Thermal and electrical energy in production4
The combined amount of thermal and electrical energy (calculated as primary energy) needed to produce one hectolitre of beer, soft drinks, cider or water decreased from 170 Mega Joules in 2009 to 166 Mega Joules in 2010. Specific thermal energy consumption improved by 1.6 per cent from 89.0 to 87.6 MJ/hl and electricity consumption by 3.6 per cent from 9.0 to 8.7 kWh/hl.
Some of the main contributors to the energy saving trend are improved performances from our breweries in Central and Eastern Europe. Thanks to a large increase in production volume, coupled with the implementation of an energy plan, the Rechitsa (Belarus) brewery significantly improved its thermal energy consumption and electrical consumption. Thermal energy savings were also achieved at two of our Romanian production units in Ciuc and Craiova by deploying TPM energy loss reduction teams. Finally, our production unit in Nizhny Novgorod (Russia) saved a significant amount of thermal energy via the installation of a more energy-efficient boiler house.
The electricity saving efforts of the breweries above were complemented by our production unit in Lahti (Finland) which also lowered its specific electricity consumption thanks largely to increased production volume. Our brewery in St. Petersburg (Russia) saved a large amount of electricity by decommissioning an energy-inefficient gas turbine.
As a result, we exceeded the promised energy consumption of 15 per cent compared with 2002 and achieved 17 per cent savings of total primary energy.
4 Total energy consumption equals the sum of the thermal energy consumption (MJ/hl) and the electricity consumption (kWh/hl). The total energy consumption is calculated as: thermal energy consumption (MJ/hl) plus nine times the electricity consumption (kWh/hl) and is expressed in MJ/hl. The total energy consumption can be considered as the equivalent use of primary fuels to produce the different kinds of energy.
Total specific energy consumption Aware of Energy programme MJ/hl beer + soft drinks +cider + water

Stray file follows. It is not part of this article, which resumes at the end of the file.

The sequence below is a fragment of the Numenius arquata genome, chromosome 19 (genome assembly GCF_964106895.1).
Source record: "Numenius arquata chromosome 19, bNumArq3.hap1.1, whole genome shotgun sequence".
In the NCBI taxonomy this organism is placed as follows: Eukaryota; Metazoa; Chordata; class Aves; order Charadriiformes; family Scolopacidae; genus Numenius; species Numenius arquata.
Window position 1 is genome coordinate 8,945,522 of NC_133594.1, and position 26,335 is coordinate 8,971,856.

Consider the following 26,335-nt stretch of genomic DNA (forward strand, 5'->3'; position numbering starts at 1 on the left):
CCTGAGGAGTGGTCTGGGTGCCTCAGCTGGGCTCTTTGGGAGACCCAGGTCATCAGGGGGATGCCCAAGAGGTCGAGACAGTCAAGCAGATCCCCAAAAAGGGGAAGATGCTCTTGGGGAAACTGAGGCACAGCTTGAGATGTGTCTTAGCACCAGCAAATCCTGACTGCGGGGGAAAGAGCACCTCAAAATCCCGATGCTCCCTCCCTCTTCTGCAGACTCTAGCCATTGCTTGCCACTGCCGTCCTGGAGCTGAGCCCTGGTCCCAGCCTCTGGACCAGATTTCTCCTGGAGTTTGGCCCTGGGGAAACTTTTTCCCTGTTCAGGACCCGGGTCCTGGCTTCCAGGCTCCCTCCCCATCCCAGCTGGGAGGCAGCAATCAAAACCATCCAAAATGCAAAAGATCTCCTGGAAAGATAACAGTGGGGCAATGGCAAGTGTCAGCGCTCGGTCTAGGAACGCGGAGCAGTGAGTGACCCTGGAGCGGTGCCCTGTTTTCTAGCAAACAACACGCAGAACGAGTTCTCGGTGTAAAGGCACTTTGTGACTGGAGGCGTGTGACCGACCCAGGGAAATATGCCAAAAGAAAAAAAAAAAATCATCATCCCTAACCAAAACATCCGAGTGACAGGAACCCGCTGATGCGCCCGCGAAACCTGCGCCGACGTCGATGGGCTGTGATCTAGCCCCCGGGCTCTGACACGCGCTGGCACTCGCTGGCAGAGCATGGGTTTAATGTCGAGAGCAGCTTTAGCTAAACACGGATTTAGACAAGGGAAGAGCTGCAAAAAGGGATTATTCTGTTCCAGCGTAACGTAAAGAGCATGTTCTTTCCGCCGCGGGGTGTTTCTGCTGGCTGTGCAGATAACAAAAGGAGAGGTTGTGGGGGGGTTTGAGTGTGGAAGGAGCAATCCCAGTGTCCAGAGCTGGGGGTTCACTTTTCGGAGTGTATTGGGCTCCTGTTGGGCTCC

Greenhouse gases in production
The performance in greenhouse gas emissions (the amount of direct and indirect CO2 emissions and refrigerant losses expressed as CO2 equivalents per hectolitre of beer, soft drinks, cider or water produced) improved from 9.8 kg CO2-eq/hl in 2009 to 9.3 kg CO2-eq/hl in 2010 primarily as a result of the energy saving activities of our breweries.
In 2010, as a result of the newly acquired production units and volume increase, our total absolute greenhouse gas emissions increased from 1,327 ktonnes in 2009 to 1,612 ktonnes CO2-eq in 2010 for our beverage plants, of which 409 ktonnes is attributable to new acquisitions. The performance of our 2008 base of companies (i.e. excluding recent acquisitions) improved.
Heineken uses a variety of instruments to reduce and manage the CO2 emission risks. The preferred option is to make use of less carbon-intensive technologies (58 production units) or to switch to less carbon intensive fuels (26 production units). Twenty production units in Europe participate in the emission trading scheme. We are also active in carbon sequestration (two production units), Clean Development Mechanism (CDM) and Joint Implementation (one production unit each).5
Natural gas and LPG are the most dominant fuel in relation to our direct energy consumption, accounting for 61 per cent of heat generation. Fuel oil and diesel account for 38 per cent and nearly 1 per cent of total energy is derived from renewable fuels (biomass and biogas). We do not use coal. Our approach to renewable energy sources is explained later in this chapter.
5 Joint Implementation (JI) and Clean Development Mechanism (CDM) are the two project-based mechanisms, additional to the Emission Trading Scheme as key tools for reducing emissions worldwide. JI enables industrialized countries to carry out joint implementation projects with other developed countries, while the CDM involves investment in sustainable development projects that reduce emissions in developing countries.